FERC Thursday approved a request of Equitrans LP, a subsidiary of Pittsburgh-based EQT Corp., to place into service the remaining facilities of a new pipeline in Pennsylvania and West Virginia that will provide additional takeaway capacity for Marcellus Shale gas producers.

The remaining facilities of the Sunrise Pipeline that the Federal Energy Regulatory Commission cleared for operation include “EQT’s H-302, H-306 and H-309 [lines]; the Logansport and Pickenpaw interconnects; and the Jefferson Compressor Station in Wetzel County, WV, and Greene County, PA,” the letter order said [CP11-68].

The $272 million Sunrise Pipeline extends approximately 45 miles from southwestern Pennsylvania into northern West Virginia, terminating in Wetzel County. The project included the construction of one compressor station (14,205 hp).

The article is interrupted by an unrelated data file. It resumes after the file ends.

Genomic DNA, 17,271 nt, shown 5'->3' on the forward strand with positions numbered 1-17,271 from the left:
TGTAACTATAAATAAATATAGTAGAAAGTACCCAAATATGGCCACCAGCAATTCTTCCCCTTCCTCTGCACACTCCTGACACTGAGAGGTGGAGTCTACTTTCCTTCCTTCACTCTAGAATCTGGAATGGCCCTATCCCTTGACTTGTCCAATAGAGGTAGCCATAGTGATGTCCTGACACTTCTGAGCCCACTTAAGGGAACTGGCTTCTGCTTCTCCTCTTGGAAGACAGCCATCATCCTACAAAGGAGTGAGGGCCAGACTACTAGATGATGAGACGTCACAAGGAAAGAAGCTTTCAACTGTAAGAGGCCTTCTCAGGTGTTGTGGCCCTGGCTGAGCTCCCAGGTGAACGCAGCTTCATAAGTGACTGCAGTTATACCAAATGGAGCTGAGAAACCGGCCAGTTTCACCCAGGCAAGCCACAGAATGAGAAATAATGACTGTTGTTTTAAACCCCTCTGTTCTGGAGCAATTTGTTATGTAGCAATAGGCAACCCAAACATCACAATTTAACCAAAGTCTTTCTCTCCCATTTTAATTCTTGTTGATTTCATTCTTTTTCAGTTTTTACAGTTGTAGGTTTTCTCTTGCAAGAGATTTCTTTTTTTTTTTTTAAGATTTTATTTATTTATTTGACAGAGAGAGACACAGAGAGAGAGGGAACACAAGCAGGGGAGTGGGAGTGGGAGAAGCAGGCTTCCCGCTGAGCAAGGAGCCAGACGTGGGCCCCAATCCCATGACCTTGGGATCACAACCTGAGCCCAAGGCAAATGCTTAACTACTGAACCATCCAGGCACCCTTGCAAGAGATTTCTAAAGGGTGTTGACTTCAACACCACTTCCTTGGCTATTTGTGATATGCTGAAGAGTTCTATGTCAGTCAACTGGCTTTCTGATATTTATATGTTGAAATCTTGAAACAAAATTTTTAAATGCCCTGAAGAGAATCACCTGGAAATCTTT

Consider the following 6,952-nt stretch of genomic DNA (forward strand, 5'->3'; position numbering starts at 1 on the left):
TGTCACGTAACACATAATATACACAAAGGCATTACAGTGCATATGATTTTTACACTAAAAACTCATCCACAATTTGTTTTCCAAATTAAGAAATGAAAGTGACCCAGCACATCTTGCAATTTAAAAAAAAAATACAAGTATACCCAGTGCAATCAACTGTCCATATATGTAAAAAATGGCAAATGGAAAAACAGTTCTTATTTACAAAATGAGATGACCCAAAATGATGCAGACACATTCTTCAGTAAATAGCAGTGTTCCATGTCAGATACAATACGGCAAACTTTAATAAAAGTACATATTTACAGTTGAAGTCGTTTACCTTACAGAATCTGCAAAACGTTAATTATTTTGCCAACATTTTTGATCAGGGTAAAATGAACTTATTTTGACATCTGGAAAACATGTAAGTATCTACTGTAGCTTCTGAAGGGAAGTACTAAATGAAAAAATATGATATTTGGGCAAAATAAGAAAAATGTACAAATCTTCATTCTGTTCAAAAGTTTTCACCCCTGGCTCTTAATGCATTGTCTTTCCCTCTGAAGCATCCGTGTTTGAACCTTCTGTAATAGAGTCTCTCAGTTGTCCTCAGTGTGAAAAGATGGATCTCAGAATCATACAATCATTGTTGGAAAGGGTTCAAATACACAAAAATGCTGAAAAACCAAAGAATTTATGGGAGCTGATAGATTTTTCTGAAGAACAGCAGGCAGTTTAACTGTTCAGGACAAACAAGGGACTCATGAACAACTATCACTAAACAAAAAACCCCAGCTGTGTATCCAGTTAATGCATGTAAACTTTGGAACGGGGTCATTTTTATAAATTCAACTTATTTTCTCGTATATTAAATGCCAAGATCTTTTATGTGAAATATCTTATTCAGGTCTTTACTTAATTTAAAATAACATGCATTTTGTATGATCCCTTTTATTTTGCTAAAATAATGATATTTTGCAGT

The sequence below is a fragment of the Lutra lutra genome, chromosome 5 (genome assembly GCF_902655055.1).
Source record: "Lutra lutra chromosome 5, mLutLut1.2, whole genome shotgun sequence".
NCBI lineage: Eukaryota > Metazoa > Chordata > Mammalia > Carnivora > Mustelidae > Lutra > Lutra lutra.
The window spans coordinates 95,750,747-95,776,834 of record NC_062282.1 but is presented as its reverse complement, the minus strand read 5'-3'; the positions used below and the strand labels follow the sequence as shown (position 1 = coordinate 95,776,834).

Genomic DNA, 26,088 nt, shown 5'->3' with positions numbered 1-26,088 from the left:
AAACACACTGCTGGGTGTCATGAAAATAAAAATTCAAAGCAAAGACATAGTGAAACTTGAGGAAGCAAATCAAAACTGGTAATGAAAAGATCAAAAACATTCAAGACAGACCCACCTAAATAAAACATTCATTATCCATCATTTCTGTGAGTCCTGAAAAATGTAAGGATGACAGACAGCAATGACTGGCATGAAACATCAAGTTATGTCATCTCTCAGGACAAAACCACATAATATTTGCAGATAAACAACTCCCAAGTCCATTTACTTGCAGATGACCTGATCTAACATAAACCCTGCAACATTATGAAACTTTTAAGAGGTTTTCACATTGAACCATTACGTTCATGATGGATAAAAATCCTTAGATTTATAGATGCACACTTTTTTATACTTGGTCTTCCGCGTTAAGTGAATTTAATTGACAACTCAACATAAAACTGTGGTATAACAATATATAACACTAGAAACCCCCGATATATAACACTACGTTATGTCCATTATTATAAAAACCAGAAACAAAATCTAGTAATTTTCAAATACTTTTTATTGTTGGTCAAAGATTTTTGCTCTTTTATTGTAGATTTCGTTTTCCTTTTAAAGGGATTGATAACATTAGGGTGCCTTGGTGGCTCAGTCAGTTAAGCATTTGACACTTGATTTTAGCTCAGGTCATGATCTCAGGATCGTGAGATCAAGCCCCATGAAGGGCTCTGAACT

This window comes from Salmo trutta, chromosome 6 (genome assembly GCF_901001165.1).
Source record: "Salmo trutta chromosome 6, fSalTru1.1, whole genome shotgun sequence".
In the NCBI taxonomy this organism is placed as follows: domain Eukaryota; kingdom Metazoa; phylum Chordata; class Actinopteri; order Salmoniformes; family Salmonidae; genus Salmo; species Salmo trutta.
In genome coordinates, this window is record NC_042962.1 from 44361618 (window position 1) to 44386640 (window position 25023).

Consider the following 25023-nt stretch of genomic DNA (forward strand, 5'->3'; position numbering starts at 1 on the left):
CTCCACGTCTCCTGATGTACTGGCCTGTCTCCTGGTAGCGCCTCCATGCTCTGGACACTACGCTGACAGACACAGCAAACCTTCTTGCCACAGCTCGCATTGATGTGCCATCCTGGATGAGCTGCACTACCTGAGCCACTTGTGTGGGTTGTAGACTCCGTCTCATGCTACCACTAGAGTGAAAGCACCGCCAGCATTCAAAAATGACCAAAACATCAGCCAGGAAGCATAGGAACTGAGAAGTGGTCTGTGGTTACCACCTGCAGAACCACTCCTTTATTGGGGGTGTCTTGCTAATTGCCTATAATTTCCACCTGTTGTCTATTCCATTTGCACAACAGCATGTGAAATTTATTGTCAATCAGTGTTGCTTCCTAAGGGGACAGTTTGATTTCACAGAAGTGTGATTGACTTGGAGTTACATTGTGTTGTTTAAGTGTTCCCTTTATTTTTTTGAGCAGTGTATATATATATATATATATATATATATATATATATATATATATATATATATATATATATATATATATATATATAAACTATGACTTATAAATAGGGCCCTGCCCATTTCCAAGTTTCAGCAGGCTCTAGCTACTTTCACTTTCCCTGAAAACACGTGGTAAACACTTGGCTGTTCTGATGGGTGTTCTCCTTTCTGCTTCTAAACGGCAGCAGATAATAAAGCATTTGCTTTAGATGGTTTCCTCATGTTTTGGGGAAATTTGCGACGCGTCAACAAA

The pipeline expands Equitrans’ existing mainline transmission system to accommodate the rapid development of natural gas from both the liquids-rich and dry areas of the Marcellus Shale formation in the central Appalachian basin. Marcellus producers will be provided with 313,560 Dth/d of new capacity to transport gas to markets in the Northeast and Mid-Atlantic, according to Equitrans.

The Sunrise facilities will tie in with MarkWest Energy Partners’ 120 MMcf/d Mobley processing complex in West Virginia and the pipeline systems of Texas Eastern Transmission, Dominion Transmission and Equitrans’ mainline.

Last month, FERC approved Equitrans’ request to abandon by sale its Sunrise Pipeline facilities to the newly created affiliate Sunrise Pipeline LLC (see Shale Daily, June 14), which was formed by EQT [CP12-32]. In the order, the Commission approved Equitrans’ request to lease the Sunrise facilities and to terminate the lease agreement when it ends in 15 years and to permit Equitrans to “reacquire ownership…of the Sunrise facilities.”